Hot, of course, is how we think of many chiles, less often as seasonal fruits that have distinctive, fresh, even subtle flavors.
Text: Julianna Grimes
August 19, 2011
1 of 5Photo: Randy Mayor
Chile Pepper Heat
Think all chile peppers pack the heat? Think again. Sure, spicy habaneros are off the charts, but you might be surprised to learn that some varieties claim a quite polar flavor DNA. Whether you are serving crudités or making a spicy salsa, here you will find the right amount of heat (or lack thereof) to give your latest culinary creation just the kick it needs.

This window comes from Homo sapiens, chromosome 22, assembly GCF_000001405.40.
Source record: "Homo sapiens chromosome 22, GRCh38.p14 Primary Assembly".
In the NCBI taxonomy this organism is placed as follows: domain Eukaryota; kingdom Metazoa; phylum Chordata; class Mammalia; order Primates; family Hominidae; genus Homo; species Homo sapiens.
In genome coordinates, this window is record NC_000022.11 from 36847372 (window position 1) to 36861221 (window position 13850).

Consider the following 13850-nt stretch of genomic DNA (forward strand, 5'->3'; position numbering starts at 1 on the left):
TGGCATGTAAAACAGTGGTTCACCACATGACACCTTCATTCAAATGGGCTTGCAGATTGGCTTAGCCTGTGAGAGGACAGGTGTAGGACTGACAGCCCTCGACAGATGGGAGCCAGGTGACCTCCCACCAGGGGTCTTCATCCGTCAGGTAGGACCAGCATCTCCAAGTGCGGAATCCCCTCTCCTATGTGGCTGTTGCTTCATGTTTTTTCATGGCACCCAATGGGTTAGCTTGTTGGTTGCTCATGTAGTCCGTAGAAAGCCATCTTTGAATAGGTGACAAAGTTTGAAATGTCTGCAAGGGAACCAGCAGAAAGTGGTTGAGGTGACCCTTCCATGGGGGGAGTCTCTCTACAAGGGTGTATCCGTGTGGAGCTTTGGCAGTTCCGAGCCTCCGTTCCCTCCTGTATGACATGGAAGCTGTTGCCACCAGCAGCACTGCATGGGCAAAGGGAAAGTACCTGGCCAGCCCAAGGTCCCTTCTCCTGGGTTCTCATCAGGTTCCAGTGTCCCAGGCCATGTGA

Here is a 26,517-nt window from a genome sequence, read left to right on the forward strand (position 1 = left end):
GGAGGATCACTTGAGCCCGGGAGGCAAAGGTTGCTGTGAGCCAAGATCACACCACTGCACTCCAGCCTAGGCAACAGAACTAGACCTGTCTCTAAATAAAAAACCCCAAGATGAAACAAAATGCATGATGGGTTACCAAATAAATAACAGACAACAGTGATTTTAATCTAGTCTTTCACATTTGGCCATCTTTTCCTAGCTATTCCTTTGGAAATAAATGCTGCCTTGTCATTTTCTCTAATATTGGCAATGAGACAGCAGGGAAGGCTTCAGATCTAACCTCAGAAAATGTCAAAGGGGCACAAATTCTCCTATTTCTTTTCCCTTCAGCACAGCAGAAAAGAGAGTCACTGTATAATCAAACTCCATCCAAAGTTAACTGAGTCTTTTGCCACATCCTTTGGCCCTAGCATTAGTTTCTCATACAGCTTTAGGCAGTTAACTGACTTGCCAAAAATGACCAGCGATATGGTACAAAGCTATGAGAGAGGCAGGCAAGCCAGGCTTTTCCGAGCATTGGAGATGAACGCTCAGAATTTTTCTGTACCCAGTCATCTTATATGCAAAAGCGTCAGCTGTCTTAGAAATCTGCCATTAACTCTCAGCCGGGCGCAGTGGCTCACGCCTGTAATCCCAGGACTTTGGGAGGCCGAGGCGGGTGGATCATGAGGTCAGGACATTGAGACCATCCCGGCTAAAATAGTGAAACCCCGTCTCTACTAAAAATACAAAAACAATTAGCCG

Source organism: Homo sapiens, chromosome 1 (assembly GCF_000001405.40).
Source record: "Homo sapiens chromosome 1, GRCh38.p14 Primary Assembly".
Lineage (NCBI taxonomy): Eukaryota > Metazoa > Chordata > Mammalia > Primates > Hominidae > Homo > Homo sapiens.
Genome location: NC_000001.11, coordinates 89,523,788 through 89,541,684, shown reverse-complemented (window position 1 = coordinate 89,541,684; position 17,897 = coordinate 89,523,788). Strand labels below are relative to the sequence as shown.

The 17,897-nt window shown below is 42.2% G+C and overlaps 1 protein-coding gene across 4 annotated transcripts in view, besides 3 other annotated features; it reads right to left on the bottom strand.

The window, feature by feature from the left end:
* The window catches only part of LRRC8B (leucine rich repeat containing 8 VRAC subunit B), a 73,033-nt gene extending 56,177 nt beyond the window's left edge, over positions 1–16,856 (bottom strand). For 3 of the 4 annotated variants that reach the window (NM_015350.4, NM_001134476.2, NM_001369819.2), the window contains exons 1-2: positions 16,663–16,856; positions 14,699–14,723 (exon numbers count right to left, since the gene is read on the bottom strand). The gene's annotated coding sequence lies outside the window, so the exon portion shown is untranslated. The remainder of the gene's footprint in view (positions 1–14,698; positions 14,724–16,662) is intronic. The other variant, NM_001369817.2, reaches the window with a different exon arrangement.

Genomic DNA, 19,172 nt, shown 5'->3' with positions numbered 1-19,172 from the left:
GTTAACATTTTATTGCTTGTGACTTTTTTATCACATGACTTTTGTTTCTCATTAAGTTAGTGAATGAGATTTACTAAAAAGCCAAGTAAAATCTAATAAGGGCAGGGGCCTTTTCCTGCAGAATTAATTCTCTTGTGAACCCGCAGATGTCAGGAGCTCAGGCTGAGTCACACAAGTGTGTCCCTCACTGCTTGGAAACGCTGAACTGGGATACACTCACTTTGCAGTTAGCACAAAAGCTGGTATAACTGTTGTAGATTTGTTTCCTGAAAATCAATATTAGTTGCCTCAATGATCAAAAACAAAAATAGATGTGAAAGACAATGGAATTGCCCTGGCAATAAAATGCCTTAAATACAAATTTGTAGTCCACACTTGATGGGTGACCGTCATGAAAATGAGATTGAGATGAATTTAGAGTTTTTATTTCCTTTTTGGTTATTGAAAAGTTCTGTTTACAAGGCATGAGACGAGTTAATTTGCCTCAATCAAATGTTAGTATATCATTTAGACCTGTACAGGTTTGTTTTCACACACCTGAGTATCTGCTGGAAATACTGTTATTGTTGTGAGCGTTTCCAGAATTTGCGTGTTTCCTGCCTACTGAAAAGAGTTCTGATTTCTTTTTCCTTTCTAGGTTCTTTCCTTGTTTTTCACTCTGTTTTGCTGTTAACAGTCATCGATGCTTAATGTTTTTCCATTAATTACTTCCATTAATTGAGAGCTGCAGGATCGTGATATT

2 of 5Photo: Randy Mayor
Serve fresh or blistered in salads or solo. Other varieties: gypsy, cherry, Padrón.
3 of 5Photo: Randy Mayor
Use to make salsa and pickled or stuffed peppers. Other varieties: hatch (also called New Mexico chile), Hungarian wax.
4 of 5Photo: Randy Mayor
Use these hot chile peppers to make spicy salsa, curries, sauces, soups, or noodles. Other varieties: yellow chile, cayenne.
5 of 5Photo: Randy Mayor
Off the Charts!
Other scorchers: Scotch bonnet, Bhut Jolokia (ghost chiles).